However history remembers me … it shall only remember a fraction of the truth.
The multi-talented Abraham Kuyper is sometimes difficult to introduce. I often use the descriptors, “theologian, statesman, journalist” to highlight his many interests and talents. But there is much more than this to the life and work of this complex and compelling figure. As a recent introduction to Kuyper’s thought puts it, “Kuyper was a man of many hats: statesman, politician, educator, preacher, churchman, theologian, and philosopher.”
Kuyper was, indeed, the head of state of the Netherlands from 1901-1905, and had previously led a church movement that formed a new denomination, initiated the publication of two newspapers, wrote a series of essays, books, and editions of works across decades, and much, much more. He is the real-life kind of persona that the words recently placed in the mouth of a fictionalized Abraham Lincoln, who apparently enjoyed a career as a vampire hunter before his ascendancy to the nation’s top political office, would aptly apply to: “However history remembers me before I was a President, it shall only remember a fraction of the truth…”
Many theologians and seminarians first become acquainted with Kuyper through his famous Stone Lectures, delivered at Princeton University and published as Lectures on Calvinism. This is a rich enough work to be significant in its own right, but with a thinker as dynamic and compelling as Kuyper, the Stone Lectures barely scratch the surface.
There is of course no better way to get to know a figure than from his or her own works, so the Stone Lectures are a good place to start. One of my favorites is Kuyper’s lecture from the 1891 Christian Social Congress, available as The Problem of Poverty. A nice reading to pair with that lecture are the series of essays, “Christ and the Needy” from 1895, which focus on presenting a balanced picture the social and material implications of the gospel.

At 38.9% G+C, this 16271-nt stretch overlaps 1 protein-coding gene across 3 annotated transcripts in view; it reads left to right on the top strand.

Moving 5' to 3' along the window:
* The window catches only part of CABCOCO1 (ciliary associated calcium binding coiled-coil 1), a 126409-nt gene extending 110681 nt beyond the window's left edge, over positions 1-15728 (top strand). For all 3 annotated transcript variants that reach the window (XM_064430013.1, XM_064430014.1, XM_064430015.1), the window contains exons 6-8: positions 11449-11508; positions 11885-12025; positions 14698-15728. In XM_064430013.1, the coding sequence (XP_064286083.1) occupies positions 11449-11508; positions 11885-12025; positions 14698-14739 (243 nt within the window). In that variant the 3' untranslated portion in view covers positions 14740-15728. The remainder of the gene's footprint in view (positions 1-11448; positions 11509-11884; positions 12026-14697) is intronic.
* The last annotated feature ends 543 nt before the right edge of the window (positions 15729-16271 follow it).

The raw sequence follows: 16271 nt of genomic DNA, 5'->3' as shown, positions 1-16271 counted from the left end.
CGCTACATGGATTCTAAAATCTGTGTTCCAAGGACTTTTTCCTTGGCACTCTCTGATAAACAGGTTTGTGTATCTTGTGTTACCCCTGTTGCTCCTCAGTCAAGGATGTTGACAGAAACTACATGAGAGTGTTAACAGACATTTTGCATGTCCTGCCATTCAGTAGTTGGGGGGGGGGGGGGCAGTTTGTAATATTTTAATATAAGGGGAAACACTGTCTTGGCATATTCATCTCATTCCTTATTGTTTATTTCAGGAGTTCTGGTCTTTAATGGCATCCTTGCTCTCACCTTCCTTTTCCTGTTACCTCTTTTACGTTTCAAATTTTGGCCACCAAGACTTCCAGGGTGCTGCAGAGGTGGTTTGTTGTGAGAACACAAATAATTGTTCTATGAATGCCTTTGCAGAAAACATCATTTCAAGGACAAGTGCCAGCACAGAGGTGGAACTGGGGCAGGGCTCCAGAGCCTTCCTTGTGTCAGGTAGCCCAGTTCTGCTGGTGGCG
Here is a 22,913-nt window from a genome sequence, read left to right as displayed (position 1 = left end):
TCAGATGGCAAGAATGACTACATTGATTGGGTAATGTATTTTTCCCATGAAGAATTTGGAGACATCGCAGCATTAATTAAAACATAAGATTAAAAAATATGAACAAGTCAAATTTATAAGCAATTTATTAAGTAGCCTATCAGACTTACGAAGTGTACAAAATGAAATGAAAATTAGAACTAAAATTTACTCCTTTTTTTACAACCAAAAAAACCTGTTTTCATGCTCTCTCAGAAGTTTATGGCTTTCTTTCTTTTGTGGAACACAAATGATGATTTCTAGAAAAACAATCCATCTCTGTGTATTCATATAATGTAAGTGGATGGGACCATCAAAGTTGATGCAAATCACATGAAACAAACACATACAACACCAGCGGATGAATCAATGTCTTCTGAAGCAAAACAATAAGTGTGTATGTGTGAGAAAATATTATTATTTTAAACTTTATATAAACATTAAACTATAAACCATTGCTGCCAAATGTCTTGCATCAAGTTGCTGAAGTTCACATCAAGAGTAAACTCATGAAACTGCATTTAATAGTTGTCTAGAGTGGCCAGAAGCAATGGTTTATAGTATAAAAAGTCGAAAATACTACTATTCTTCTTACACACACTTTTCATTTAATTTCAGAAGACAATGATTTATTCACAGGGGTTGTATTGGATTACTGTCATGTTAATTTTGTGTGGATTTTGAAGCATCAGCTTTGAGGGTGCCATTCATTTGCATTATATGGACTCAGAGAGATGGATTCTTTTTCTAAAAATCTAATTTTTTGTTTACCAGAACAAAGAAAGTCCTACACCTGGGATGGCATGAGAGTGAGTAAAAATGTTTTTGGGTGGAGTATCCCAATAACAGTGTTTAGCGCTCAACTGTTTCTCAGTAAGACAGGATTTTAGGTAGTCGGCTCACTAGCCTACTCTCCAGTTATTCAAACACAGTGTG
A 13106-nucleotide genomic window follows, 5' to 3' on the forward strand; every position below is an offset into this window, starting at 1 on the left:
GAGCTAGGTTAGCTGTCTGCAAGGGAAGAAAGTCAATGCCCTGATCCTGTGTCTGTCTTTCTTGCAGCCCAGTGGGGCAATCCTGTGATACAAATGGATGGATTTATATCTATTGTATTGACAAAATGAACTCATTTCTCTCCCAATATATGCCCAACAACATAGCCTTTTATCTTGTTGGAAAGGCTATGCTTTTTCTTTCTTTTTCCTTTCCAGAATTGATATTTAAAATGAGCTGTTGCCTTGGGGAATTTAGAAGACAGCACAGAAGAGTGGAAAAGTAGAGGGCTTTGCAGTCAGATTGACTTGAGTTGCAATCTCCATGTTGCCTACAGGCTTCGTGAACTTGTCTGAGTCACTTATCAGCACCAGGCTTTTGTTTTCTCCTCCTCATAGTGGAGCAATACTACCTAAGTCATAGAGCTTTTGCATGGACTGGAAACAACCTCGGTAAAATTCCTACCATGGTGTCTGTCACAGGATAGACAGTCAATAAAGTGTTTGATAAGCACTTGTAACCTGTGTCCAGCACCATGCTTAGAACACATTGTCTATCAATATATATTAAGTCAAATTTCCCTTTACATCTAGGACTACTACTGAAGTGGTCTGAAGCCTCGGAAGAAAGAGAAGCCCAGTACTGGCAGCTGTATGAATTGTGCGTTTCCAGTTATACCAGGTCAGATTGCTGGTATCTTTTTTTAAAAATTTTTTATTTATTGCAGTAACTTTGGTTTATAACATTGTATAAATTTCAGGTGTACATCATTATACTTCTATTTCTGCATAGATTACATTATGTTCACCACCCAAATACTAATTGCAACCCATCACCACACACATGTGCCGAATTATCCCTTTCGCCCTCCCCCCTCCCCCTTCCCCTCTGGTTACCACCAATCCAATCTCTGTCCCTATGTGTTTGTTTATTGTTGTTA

The Acton Institute has also partnered with a number of institutions to bring more of Kuyper’s seminal works into wider circulation. The first installment from the larger Common Grace Translation Project is Wisdom & Wonder: Common Grace in Science & Art, and future installments of the set will be available soon.
Increasingly there are a host of valuable secondary materials on Kuyper’s rich legacy as well. These include some brief introductions available online, as well as Richard Mouw’s short and personal introduction to Kuyper’s thought. Fans of Kuyper should also get to know organizations like the Kuyper Center at Princeton Theological Seminary (which produces the Kuyper Center Review), the Center for Public Justice, Cardus, as well as a host of other institutions of higher education across the United States and Canada, including his namesake, Kuyper College. Kuyper was also a special inspiration to Charles Colson as evidenced from this testimony from Chuck given in his last recorded interview:
Abraham Kuyper is dead, but his influence lives on through his works and through the legacy of those he has inspired in the generations since his passing. There is certainly much more to learn about this intriguing figure. Did you know, for instance, that Kuyper suffered a number of breakdowns, and took trips across Europe and Africa during periods of recuperation? Not one to take such retreats lightly, these trips have been preserved for us in a variety of travel narratives, which lend insight into Kuyper’s own personality as well as the world at that time.
So indeed there is much more to Kuyper than we might initially think; perhaps one day we’ll learn that he was a vampire hunter as well! Maybe we should take a closer look at those travel narratives…